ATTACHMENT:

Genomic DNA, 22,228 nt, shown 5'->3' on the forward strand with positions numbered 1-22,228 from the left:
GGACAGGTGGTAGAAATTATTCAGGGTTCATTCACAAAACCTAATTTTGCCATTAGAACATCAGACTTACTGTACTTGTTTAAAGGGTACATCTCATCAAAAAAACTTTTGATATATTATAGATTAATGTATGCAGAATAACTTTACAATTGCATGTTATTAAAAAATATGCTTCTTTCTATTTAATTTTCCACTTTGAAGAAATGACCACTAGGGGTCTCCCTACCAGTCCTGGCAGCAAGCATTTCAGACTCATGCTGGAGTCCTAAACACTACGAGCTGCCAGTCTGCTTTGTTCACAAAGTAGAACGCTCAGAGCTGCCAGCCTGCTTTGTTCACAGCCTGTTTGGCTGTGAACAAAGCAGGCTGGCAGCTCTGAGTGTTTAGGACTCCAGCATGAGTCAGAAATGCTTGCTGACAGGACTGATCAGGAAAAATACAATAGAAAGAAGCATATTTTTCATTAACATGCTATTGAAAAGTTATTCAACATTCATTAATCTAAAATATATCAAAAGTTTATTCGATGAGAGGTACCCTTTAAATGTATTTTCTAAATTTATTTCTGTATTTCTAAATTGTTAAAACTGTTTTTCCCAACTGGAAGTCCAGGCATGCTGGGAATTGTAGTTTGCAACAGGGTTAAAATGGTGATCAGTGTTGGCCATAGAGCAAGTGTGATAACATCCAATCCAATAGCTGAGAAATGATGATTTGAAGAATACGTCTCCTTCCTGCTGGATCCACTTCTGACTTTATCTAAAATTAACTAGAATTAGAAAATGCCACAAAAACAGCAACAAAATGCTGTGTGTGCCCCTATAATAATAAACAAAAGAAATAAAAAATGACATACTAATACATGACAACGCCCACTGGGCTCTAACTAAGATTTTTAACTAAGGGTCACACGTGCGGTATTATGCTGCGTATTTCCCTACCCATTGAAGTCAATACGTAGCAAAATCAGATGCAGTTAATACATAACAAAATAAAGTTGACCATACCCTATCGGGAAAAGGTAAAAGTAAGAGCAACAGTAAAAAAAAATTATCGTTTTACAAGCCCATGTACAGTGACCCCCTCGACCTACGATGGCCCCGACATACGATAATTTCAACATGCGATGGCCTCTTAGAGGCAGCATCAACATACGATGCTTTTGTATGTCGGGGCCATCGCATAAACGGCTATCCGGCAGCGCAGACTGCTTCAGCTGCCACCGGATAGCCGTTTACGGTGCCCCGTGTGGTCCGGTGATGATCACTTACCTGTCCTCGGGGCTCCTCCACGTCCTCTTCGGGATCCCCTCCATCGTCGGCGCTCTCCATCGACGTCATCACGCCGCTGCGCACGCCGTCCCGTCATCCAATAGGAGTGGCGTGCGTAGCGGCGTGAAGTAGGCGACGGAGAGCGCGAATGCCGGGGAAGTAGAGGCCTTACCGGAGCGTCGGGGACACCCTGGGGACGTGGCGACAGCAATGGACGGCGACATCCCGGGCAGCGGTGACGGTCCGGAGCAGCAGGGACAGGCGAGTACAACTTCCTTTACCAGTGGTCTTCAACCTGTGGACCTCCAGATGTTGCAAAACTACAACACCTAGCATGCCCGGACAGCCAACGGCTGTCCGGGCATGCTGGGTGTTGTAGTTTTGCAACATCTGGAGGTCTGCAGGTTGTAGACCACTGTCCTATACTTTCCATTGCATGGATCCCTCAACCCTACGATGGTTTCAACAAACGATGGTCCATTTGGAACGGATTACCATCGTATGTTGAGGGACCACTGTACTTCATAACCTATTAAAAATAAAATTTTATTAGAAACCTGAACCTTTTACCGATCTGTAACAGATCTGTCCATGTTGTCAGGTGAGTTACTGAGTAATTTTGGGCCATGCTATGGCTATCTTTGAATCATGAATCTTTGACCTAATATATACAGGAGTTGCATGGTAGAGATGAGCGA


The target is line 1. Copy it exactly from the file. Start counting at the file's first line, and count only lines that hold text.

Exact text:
Genomic DNA, 22,228 nt, shown 5'->3' on the forward strand with positions numbered 1-22,228 from the left: